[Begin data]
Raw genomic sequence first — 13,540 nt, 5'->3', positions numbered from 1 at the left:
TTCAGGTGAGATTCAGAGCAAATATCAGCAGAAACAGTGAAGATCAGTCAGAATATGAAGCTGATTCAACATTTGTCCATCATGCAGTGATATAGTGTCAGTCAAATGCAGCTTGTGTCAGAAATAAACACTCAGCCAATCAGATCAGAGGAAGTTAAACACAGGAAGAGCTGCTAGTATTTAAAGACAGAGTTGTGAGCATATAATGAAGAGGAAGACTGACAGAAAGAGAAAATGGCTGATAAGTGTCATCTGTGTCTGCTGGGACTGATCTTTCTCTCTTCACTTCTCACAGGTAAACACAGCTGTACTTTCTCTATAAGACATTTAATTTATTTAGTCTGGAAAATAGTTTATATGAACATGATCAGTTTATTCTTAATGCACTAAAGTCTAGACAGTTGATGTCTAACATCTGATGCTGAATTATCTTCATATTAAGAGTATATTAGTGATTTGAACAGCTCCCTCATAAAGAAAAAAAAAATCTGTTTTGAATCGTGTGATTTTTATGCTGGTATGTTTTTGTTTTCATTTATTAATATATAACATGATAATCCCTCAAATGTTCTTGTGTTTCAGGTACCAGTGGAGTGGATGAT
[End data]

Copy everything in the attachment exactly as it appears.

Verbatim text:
Raw genomic sequence first — 13,540 nt, 5'->3', positions numbered from 1 at the left:
TTCAGGTGAGATTCAGAGCAAATATCAGCAGAAACAGTGAAGATCAGTCAGAATATGAAGCTGATTCAACATTTGTCCATCATGCAGTGATATAGTGTCAGTCAAATGCAGCTTGTGTCAGAAATAAACACTCAGCCAATCAGATCAGAGGAAGTTAAACACAGGAAGAGCTGCTAGTATTTAAAGACAGAGTTGTGAGCATATAATGAAGAGGAAGACTGACAGAAAGAGAAAATGGCTGATAAGTGTCATCTGTGTCTGCTGGGACTGATCTTTCTCTCTTCACTTCTCACAGGTAAACACAGCTGTACTTTCTCTATAAGACATTTAATTTATTTAGTCTGGAAAATAGTTTATATGAACATGATCAGTTTATTCTTAATGCACTAAAGTCTAGACAGTTGATGTCTAACATCTGATGCTGAATTATCTTCATATTAAGAGTATATTAGTGATTTGAACAGCTCCCTCATAAAGAAAAAAAAAATCTGTTTTGAATCGTGTGATTTTTATGCTGGTATGTTTTTGTTTTCATTTATTAATATATAACATGATAATCCCTCAAATGTTCTTGTGTTTCAGGTACCAGTGGAGTGGATGAT